Employee Benefits Compliance, HIPAA

Self-funded Plans Beware! Penalties for HIPAA Violations Increase

gavel with money

The U.S. Department of Health and Human Services (HHS) has released its inflation-adjusted civil monetary penalties for violations of the HIPAA Privacy and Security Rules. The new amounts apply to penalties assessed on or after October 6, 2023.

Because HIPAA’s penalties are substantial, employers with group health plans should periodically review their compliance with the Privacy and Security Rules. See the prior Leavitt Group article from the last time penalties were changed in 2019.

Increased Penalties

Potential penalties for HIPAA violations depend on the type of violation involved. Penalties are broken down into “tiers” that reflect increasing levels of culpability. Each tier carries a minimum and maximum penalty, all of which have increased as follows:

  • For violations where the covered entity or business associate did not know about the violation (and by exercising reasonable diligence, would not have known about the violation), the penalty amount is between $137 and $68,928 for each violation.
  • If the violation is due to reasonable cause, the penalty amount is between $1,379 and $68,928 for each violation.
  • For corrected violations that are caused by willful neglect, the penalty amount is between $13,785 and $68,928 for each violation.
  • For violations caused by willful neglect that are not corrected, the penalty amount is $68,928 for each violation, with an annual cap of $2,067,813.

HIPAA Enforcement

HHS’ Office for Civil Rights (OCR) is responsible for enforcing the HIPAA Privacy and Security Rules. When OCR determines that a HIPAA violation has occurred, it will often pursue a resolution agreement rather than imposing civil penalties. A resolution agreement typically requires a covered entity or business associate to take corrective action and pay a settlement amount, which is usually much less than the applicable penalty amount. However, if the covered entity or business associate does not take action to resolve the matter in a way that is satisfactory, OCR may decide to impose civil penalties.

Common HIPAA Violations

According to HHS, the compliance problems most frequently reported under HIPAA are:

  • Impermissible uses or disclosures of protected health information (PHI)
  • Lack of safeguards on PHI
  • Lack of patient access to their PHI
  • Lack of administrative safeguards for electronic PHI
  • Use or disclosure of more than the minimum necessary PHI

Action Required

Plan sponsors should ensure compliance with these applicable laws; specifically, self-funded plans and insured plans that are hands-on with Protected Health Information (PHI) must be fully HIPAA-compliant (see the Leavitt Articles).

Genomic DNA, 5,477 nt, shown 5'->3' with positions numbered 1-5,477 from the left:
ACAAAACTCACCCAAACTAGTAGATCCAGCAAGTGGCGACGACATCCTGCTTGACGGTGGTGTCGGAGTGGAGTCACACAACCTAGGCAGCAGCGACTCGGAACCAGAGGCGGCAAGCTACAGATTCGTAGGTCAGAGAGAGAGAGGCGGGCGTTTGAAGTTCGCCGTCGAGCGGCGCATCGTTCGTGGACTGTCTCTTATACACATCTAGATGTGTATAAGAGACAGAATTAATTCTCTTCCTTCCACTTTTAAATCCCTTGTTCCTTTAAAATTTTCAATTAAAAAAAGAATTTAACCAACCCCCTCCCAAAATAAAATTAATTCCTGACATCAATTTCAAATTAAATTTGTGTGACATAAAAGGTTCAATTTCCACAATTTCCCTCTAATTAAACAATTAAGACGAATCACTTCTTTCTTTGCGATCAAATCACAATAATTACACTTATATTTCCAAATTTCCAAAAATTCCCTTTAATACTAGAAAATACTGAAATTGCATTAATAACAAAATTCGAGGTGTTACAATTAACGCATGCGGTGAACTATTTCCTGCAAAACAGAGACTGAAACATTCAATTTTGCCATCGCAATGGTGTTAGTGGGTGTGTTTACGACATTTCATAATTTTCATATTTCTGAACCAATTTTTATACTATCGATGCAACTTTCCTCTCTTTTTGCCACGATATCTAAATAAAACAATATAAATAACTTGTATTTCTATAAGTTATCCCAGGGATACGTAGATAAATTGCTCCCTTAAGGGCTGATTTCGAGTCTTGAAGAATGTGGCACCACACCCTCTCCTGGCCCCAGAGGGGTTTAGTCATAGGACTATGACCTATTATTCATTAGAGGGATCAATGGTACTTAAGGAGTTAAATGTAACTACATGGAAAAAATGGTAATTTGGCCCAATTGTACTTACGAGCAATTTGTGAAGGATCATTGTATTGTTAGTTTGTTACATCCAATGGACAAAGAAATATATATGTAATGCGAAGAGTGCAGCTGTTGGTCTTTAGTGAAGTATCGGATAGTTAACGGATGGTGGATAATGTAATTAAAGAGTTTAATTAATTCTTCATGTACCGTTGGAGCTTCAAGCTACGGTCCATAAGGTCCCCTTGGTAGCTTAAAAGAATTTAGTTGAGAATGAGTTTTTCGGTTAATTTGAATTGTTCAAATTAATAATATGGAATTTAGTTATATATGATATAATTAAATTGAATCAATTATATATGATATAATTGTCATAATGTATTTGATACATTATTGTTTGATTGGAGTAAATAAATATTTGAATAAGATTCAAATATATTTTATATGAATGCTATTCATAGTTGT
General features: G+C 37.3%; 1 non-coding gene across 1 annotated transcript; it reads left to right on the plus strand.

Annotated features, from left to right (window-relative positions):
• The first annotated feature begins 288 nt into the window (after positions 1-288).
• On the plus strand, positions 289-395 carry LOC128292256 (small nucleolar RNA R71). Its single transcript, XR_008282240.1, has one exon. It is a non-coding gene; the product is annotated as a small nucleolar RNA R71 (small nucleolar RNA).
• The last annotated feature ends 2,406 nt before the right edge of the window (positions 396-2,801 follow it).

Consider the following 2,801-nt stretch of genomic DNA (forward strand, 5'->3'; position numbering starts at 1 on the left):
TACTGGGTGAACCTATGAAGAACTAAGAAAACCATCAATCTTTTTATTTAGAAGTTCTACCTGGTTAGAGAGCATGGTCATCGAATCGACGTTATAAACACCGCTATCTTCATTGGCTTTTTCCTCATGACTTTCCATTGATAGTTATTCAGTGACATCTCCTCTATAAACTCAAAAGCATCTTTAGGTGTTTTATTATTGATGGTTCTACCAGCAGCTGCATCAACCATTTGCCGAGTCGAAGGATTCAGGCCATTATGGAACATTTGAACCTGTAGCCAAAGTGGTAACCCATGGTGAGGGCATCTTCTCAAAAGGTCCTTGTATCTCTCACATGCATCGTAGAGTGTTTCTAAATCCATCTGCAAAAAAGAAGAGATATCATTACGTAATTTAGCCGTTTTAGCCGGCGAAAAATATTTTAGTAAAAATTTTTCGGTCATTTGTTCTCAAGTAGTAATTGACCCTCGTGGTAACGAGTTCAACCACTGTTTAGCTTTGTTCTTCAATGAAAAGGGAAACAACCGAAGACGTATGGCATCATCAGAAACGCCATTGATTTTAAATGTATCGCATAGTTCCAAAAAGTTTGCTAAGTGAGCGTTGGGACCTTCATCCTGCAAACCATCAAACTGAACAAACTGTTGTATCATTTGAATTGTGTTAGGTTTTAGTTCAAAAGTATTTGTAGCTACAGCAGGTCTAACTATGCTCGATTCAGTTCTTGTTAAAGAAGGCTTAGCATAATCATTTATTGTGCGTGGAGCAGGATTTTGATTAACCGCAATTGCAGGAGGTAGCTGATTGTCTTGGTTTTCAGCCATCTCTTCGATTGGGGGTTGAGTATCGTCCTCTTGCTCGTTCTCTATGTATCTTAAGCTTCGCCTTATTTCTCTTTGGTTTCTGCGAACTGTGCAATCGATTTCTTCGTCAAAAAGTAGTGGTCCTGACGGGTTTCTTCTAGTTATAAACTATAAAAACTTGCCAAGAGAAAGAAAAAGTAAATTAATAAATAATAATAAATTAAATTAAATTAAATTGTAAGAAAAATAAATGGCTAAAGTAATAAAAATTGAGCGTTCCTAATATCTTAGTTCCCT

If not already HIPAA-compliant, now is a great time to start! Start with assigning a HIPAA Privacy and Security Officer. Your HIPAA Privacy Officer will need to create or update any relevant HIPAA materials, but this change is not significant enough to warrant retraining.

  • In case you don’t know who your HIPAA Privacy Officer is or if you do not have one, appoint one and document this role via a job description.
  • Anyone familiar with the compliance of your employee benefits plans may be a HIPAA Privacy officer but keep in mind this will be the contact should HHS contact your So, choose someone appropriate.
  • Main HIPAA compliance requirements include six major components:
    1. Conduct a Risk Analysis
    2. Develop and implement policies and procedures
    3. Train
    4. Use the minimum necessary amount of Protected Health Information (PHI) needed for any uses and disclosures of PHI
    5. Use an authorization form when sharing PHI unless for payment, treatment or operation of the plan
    6. Provide annually the Notice of Privacy Practices

If already HIPAA-compliant, no action needed on your part. Clients subject to HIPAA (e.g., self-funded plans and components of plans, such as some Health Savings Accounts (HSA), Flexible Spending Accounts (FSA). Health Reimbursement Arrangements (HRA), Medical Savings Accounts (MSA), Employee Assistance Programs (EAP) and wellness programs, should ensure they are HIPAA-compliant. So good job if you have already done so!

Be sure to work with your Leavitt Group Trusted Advisor for all of your HIPAA compliance needs. We have everything you need to be HIPAA-compliant. Let us help!

Subscribe to our news alerts to stay abreast of any changes to these and other important employee benefits and employment law changes. If you are not already subscribed to receive Leavitt Group compliance updates, click here to subscribe.


Source: Some content by Zywave. Leavitt Group Employee Benefits team contributions.